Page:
FFT, like ASP, have numerous key groups but tend to do a better job of presenting the data. Bearing in mind the difference between FFT prior attainment groups, comparators and terminology (FFT use the term 'pupil premium' rather than disadvantaged) explained above, FFT reports are undeniably clearer and easier to understand. They provide three year trends, and indicators to show if results are significantly above or below average (green/red dots), and/or significantly improving or declining (up/down arrows). The report ranks groups in order of progress scores so it is quick to identify the lower and higher performing groups; and can show three year averages for each group, which is useful where numbers are small. In addition, the overview page of the FFT dashboard, lists up to three lower and higher performing groups overall and in each subject. This is done for both KS1 and KS2. FFT also have a useful report on disadvantaged pupils; and, as mentioned above, provide data on pupils by term of birth.   

A word about FFT and progress measures
The default setting in FFT is VA (value added). This means that progress is measured in the same way as it is in ASP and IDSR. It is simply comparing each pupil's result to the national average result for pupils with the same start point, and scores should match other sources. When we look at group level progress data in FFT and focus on say, disadvantaged pupils, the scores are VA scores and will be same as those calculated by the DfE. Using the VA measure in FFT, disadvantaged pupils' progress is not compared to disadvantaged pupils nationally; it is compared to any pupil nationally with the same prior attainment. A like-for-like comparison will only happen if you click the CVA button (which takes numerous factors into account to compare pupils with similar pupils in similar schools). Some people may be dismissive of FFT data because they mistakenly believe it to be contextualised. Progress data is only contextualised if the CVA button is clicked, otherwise it is no different to progress data found elsewhere. The difference - as explained above - is in the attainment comparisons, where results are compared to those of the same group nationally.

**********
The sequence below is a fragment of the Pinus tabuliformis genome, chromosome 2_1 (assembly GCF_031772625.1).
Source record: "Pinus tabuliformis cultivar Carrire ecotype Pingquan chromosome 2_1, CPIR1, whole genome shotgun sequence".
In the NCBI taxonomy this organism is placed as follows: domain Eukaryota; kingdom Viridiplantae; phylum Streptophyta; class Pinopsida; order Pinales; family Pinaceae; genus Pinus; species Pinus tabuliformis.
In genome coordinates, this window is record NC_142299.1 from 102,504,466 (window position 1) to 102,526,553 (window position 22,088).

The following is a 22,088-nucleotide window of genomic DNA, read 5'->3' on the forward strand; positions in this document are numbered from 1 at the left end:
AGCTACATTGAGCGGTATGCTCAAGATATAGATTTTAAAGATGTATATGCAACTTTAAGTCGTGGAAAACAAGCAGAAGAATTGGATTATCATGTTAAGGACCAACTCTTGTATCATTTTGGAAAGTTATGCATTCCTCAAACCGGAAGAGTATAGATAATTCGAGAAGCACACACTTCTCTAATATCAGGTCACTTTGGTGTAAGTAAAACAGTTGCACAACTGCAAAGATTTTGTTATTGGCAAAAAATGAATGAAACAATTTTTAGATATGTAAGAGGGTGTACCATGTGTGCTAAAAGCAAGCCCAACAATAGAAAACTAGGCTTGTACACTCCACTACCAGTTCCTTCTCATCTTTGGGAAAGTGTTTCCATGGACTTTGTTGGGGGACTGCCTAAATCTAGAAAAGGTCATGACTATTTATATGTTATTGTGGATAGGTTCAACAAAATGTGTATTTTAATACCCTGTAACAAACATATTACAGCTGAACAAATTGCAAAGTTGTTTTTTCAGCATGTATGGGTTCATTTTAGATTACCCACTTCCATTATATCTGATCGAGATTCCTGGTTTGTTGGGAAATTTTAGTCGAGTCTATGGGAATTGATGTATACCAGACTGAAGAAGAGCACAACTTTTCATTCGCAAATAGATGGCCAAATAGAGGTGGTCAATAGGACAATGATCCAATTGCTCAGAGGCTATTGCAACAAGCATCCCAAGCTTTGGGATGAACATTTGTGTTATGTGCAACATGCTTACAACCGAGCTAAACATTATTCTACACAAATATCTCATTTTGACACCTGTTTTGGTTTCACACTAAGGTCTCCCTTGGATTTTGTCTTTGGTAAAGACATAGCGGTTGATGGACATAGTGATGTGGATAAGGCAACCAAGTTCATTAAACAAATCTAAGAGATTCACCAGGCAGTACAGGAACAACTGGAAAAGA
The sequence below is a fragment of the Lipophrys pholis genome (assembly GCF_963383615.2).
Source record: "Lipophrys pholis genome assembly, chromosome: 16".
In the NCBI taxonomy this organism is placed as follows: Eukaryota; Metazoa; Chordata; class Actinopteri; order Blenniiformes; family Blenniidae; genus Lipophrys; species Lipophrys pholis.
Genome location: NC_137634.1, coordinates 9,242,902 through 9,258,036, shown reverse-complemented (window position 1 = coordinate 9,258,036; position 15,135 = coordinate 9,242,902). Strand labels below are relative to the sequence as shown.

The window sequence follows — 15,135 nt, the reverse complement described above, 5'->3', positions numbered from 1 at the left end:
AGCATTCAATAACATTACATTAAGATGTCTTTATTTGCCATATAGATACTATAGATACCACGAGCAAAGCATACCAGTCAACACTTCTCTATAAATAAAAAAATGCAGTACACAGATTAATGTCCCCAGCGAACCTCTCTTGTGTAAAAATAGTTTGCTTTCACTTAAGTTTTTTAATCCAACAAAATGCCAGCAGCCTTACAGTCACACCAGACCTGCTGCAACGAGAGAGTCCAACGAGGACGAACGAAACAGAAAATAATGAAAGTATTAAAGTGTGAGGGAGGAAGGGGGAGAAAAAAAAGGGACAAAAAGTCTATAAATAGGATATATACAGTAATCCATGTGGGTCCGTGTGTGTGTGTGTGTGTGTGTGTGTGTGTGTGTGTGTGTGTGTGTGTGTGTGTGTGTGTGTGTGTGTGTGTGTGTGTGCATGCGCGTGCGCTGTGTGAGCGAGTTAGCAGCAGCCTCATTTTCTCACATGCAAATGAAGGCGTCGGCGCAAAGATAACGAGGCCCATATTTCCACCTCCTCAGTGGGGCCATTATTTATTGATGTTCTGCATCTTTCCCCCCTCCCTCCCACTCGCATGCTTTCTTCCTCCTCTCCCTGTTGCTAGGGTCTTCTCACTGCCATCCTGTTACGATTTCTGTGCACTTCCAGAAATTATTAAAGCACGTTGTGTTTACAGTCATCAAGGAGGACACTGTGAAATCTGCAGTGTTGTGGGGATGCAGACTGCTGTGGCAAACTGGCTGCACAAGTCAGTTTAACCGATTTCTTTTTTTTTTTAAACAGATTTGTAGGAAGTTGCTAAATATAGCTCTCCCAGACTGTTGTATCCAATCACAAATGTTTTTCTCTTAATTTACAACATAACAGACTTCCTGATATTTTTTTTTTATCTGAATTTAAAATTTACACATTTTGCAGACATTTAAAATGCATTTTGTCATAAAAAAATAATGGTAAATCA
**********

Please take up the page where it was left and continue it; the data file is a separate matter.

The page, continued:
I hope this series has been useful. Feel free to print, share and copy. Just ask that you credit the source when doing so. 

Many thanks. 

Sunday, 22 April 2018

Capped scores in 2018 progress measures

The DfE recently announced that they would cap the extremely negative progress scores (but not the extremely positive progress scores by the way) in order to reduce the impact that such scores can have on school's overall measures. This is a welcome move considering how damaging these scores can be, particularly for schools with high numbers of pupils with SEND or with small cohorts.

The guidance states that 'the limit will mean that there is a minimum progress score that is assigned to pupils within the prior attainment groups (PAGs) where extremely negative scores exist. Where a pupil’s score is more negative than the minimum score, the minimum score will replace the pupil’s original progress score when calculating a school’s progress average. The minimum score for each PAG will be determined based on the variation in pupil progress scores for pupils across the country within that PAG (as measured by the standard deviation). The minimum scores will be fixed at a set number of standard deviations below the mean so that approximately 1% of pupils are identified nationally (we anticipate this will normally be no more than 1 or 2 pupils in any school).'

Essentially, this means that the threshold at which progress scores will be capped will depend on the PAG the pupil is in; and the threshold will represent the progress scores of the bottom 1% within each PAG nationally. Whilst the guidance states that 'predicting which pupils will, and will not, have their score affected by this methodology change, in advance of progress scores being made available, will not be possible', we can get a rough idea of the capped score thresholds by using the 2017 standard deviations for each PAG (Ofsted make these available on their IDSR guidance website here).

To calculate the capped score thresholds, the 2017 standard deviation for each PAG has been multiplied by -2.3. This because the bottom 1% on a bell curve are -2.3 standard deviations from the mean.

A spreadsheet with indicated capped score thresholds for KS2 and KS4 is available to download here

As always, please note that the thresholds in this spreadsheet are NOT definitive; they are just for guidance. They are intended to show the variation in scores between PAGs and also indicate how low the scores could be even after the capped is applied.